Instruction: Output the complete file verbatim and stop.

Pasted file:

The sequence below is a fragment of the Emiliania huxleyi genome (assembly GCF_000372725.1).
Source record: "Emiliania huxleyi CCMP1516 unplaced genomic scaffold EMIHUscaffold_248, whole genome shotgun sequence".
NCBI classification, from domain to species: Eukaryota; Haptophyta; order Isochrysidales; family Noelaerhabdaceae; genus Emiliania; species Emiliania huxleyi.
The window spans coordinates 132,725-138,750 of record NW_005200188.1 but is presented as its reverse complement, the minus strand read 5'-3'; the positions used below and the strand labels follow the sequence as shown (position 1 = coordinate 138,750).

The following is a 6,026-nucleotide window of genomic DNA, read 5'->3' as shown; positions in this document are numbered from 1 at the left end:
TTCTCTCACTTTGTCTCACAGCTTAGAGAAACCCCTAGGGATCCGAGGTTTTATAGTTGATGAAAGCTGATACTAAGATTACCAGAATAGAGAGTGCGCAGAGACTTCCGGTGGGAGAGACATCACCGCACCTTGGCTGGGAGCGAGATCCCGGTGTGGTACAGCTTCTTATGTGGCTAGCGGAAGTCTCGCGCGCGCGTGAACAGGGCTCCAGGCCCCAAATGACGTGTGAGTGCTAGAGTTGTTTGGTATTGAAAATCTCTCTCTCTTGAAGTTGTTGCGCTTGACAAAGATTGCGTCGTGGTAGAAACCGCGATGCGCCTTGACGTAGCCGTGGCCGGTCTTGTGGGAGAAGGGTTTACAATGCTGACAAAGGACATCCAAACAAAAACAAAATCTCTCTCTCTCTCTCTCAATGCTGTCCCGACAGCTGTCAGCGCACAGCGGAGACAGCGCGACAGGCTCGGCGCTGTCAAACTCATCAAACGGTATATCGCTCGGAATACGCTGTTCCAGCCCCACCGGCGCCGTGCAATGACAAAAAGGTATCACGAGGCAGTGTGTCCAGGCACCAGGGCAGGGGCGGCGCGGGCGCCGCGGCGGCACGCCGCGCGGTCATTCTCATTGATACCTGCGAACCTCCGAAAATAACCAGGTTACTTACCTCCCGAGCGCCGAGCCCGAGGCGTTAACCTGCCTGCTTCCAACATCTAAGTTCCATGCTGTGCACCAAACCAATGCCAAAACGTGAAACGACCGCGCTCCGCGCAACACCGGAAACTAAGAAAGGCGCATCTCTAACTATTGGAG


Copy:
The sequence below is a fragment of the Emiliania huxleyi genome (assembly GCF_000372725.1).
Source record: "Emiliania huxleyi CCMP1516 unplaced genomic scaffold EMIHUscaffold_248, whole genome shotgun sequence".
NCBI classification, from domain to species: Eukaryota; Haptophyta; order Isochrysidales; family Noelaerhabdaceae; genus Emiliania; species Emiliania huxleyi.
The window spans coordinates 132,725-138,750 of record NW_005200188.1 but is presented as its reverse complement, the minus strand read 5'-3'; the positions used below and the strand labels follow the sequence as shown (position 1 = coordinate 138,750).

The following is a 6,026-nucleotide window of genomic DNA, read 5'->3' as shown; positions in this document are numbered from 1 at the left end:
TTCTCTCACTTTGTCTCACAGCTTAGAGAAACCCCTAGGGATCCGAGGTTTTATAGTTGATGAAAGCTGATACTAAGATTACCAGAATAGAGAGTGCGCAGAGACTTCCGGTGGGAGAGACATCACCGCACCTTGGCTGGGAGCGAGATCCCGGTGTGGTACAGCTTCTTATGTGGCTAGCGGAAGTCTCGCGCGCGCGTGAACAGGGCTCCAGGCCCCAAATGACGTGTGAGTGCTAGAGTTGTTTGGTATTGAAAATCTCTCTCTCTTGAAGTTGTTGCGCTTGACAAAGATTGCGTCGTGGTAGAAACCGCGATGCGCCTTGACGTAGCCGTGGCCGGTCTTGTGGGAGAAGGGTTTACAATGCTGACAAAGGACATCCAAACAAAAACAAAATCTCTCTCTCTCTCTCTCAATGCTGTCCCGACAGCTGTCAGCGCACAGCGGAGACAGCGCGACAGGCTCGGCGCTGTCAAACTCATCAAACGGTATATCGCTCGGAATACGCTGTTCCAGCCCCACCGGCGCCGTGCAATGACAAAAAGGTATCACGAGGCAGTGTGTCCAGGCACCAGGGCAGGGGCGGCGCGGGCGCCGCGGCGGCACGCCGCGCGGTCATTCTCATTGATACCTGCGAACCTCCGAAAATAACCAGGTTACTTACCTCCCGAGCGCCGAGCCCGAGGCGTTAACCTGCCTGCTTCCAACATCTAAGTTCCATGCTGTGCACCAAACCAATGCCAAAACGTGAAACGACCGCGCTCCGCGCAACACCGGAAACTAAGAAAGGCGCATCTCTAACTATTGGAG